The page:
No Shame, Period: On Menstrual Shame(lessness)
I’m 11 and I’m sitting on the toilet. My mom has commandeered my underwear to wash the stain of menarche from them. She asks why I’m not in the shower. After a minute, she sits down on the bathtub rim, to discuss the changing nature of my half-naked self. I’m terrified, frustrated, ashamed. I tell her that I just want it to stop and she says, with the half-smile of a joke, “Well, there’s one way to make that happen.”
“Shoot me?” I ask. It’s a serious guess. Take me out back and shoot me is not a rare phrase in our household.
“Nooo,” she laughs, equal parts amused and appalled. “I was going to say, ‘get pregnant.’ You don’t get your period when you’re pregnant.”
I’m 11. I’ve already sat through the 90s-era incarnation of the Welcome to Puberty filmstrip. But I don’t know, until now, that pregnant women don’t menstruate. When my mom mentions the importance of tracking your period when you’re sexually active, I don’t understand that ovulation is connected to menstruation, and thus, that clarity can help facilitate pregnancy. (As for preventing pregnancy? I don’t know about that either). Instead, I assume — with the deep certainty of the 11-year-old – that this kind of heads-up helps you stay away from sex until you’re clean again. So, y’know, you don’t disgust your boyfriend* with the nasty bleeding parts you hide Down There.
How I developed such intense shame around my period, by the age of 11, in a household where the Big Event was marked with celebration, is not something I’m interested in unpacking here. Suffice it to say that I did. And that – for many years afterward – I carried that shame around with me. As with most things that that provoked intense anxiety, I responded to my period with avoidance. I did my best to avoid thinking about – or dealing with – menstruation, and as a result, it became a Much Bigger Deal. The more I tried to hide the Mark of My Shame, the more visible it became. I stained shorts and classroom chairs. I bled on myself, publically, month after month. The last thing I wanted was to amplify my sense that something was visibly, bodily wrong with me. And yet, that was the message I rebroadcast — and re-internalized – with each new month.
A few days ago, while enjoying coffee with a friend, I started my period. My first day is always incredibly light, so I wasn’t particularly concerned. Plus, I know from past experience that this friend carries tampons but not pads, I’m not able to use tampons, and we weren’t near a store. So I let the matter pass, figuring I could easily accommodate my period when I reached home, hours ahead of its second — much heavier — day.
Later that night, I returned home, to a cabinet empty of pads. Realized I never thought to restock after last month. Facepalmed.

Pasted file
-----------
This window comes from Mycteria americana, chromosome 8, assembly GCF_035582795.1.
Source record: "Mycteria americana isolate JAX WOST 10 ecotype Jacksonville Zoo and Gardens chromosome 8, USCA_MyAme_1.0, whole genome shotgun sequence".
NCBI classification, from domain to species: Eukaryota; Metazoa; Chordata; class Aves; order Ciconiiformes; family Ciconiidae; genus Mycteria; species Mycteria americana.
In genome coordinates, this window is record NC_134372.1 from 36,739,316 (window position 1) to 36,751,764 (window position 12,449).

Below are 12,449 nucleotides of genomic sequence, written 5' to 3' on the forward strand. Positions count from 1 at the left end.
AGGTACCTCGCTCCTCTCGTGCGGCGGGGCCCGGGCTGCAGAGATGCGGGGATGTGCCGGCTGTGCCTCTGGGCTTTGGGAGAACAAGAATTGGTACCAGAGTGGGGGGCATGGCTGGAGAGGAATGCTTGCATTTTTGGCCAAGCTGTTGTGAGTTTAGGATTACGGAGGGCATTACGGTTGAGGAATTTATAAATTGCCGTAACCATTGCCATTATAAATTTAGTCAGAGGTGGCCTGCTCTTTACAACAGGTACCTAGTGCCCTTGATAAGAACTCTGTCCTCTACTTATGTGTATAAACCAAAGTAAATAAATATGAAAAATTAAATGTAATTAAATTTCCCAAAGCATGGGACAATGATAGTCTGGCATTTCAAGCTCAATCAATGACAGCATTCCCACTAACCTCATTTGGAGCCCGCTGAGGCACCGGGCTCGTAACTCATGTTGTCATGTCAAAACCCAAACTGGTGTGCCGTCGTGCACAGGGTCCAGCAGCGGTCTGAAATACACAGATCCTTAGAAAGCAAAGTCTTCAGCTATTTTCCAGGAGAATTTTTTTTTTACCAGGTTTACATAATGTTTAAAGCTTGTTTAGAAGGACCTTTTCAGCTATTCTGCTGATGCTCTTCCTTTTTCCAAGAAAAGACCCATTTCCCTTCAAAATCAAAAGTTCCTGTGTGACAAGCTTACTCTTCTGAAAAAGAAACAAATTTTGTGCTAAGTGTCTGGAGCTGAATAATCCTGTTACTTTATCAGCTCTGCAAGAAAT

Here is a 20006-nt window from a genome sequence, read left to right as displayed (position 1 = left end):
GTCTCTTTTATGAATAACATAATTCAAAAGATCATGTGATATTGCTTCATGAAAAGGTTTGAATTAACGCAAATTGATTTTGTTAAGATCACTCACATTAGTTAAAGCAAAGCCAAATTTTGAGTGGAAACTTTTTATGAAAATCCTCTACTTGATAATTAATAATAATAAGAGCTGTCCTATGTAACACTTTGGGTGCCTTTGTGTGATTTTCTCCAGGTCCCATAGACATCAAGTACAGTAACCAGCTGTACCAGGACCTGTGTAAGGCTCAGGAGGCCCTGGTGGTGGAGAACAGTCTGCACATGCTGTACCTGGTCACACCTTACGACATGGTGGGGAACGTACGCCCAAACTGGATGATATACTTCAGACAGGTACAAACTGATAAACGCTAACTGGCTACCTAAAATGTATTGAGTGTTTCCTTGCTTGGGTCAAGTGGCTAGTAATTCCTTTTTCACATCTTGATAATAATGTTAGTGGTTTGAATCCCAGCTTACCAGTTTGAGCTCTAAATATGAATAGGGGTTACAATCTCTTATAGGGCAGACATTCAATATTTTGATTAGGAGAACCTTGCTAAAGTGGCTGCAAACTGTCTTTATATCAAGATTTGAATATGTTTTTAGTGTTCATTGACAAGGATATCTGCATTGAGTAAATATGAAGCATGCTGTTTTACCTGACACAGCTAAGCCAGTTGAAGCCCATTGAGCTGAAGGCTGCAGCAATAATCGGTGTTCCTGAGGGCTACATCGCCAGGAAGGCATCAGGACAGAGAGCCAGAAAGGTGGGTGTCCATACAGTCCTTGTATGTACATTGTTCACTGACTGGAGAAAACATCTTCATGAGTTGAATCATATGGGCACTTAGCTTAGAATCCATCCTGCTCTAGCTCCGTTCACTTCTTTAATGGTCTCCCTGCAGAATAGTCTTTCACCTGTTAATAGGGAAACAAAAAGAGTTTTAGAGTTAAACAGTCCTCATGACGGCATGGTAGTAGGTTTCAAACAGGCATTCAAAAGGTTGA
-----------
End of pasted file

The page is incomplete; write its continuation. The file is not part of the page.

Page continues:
By this time, it was late, and I was tired. I knew I could easily go retrieve pads the next morning. And really, is it that big a deal to have to clean sheets or shorts or underwear? I decided to sleep the night away and not worry about it much.
Morning came. And it occurred to me that I could use the situation to my advantage. I put on a pair of shorts, didn’t bother to fashion a makeshift pad from household materials, and spent the morning as I normally would — computing, drinking coffee, listening to the radio. Padless, I walked to the store to buy lightbulbs and cereal (and pads). I walked home in the rain. I didn’t put on a “sanitary napkin.” I continued to bleed.
By now, the crotch of my shorts was stained. It was so familiar, that stain. It was the fuckshitfuck of the high school bathroom. The crap, it is what I thought it was, crap, what a mess, crap I still have three more classes to go, I wonder how many people have seen.
Except it wasn’t. It was a stain, on my shorts. And the rest of that was meaning, projected on that stain.
As I walked to the store that morning, I remembered Mary Douglas’ theory that dirt is matter out of place. If this is true, I realized, anything we seek to contain runs the risk of becoming dirty. Just as taboos breed shame — by shoving a topic into silence — trying to contain a process, or its effects, creates danger. It creates the danger of that process transgressing those bounds. My period becomes ok on the condition that it remains contained. Contained to the 2×8 space of the Maxi pad, to the fully figurative existence of The Innocuous Blue Liquid. In trying to contain my period, I exacerbate its ability to feel impure, dirty, shameful. I invite my embarrassment when I agree to hide.
I throw my used pads in the trash and learn that my body is creating garbage. I pour detergent on stained pairs of underwear and learn my body must be purified mechanically and from a distance.
Little things can challenge this. Hand-washing stained underwear reminds me I will not be marked or undone by my own blood. Discussing my period teaches me that no ceilings fall in when I do. And letting myself bleed, without attempting to contain it, reminds me — again — that the shame I learned to carry can be unlearned.
When I shed eyelashes, I respond with a wish. My attempt to make new meaning of my period – and the stains it sometimes leaves – is a sort of wish as well. It’s an investment in an experience of the shed uterine lining that carries no emotion more intense than the shed eyelash
or the shed strand of hair.
It’s an investment, finally, in being bloody shameless.
*There’s no such thing as girls who like girls. Yet.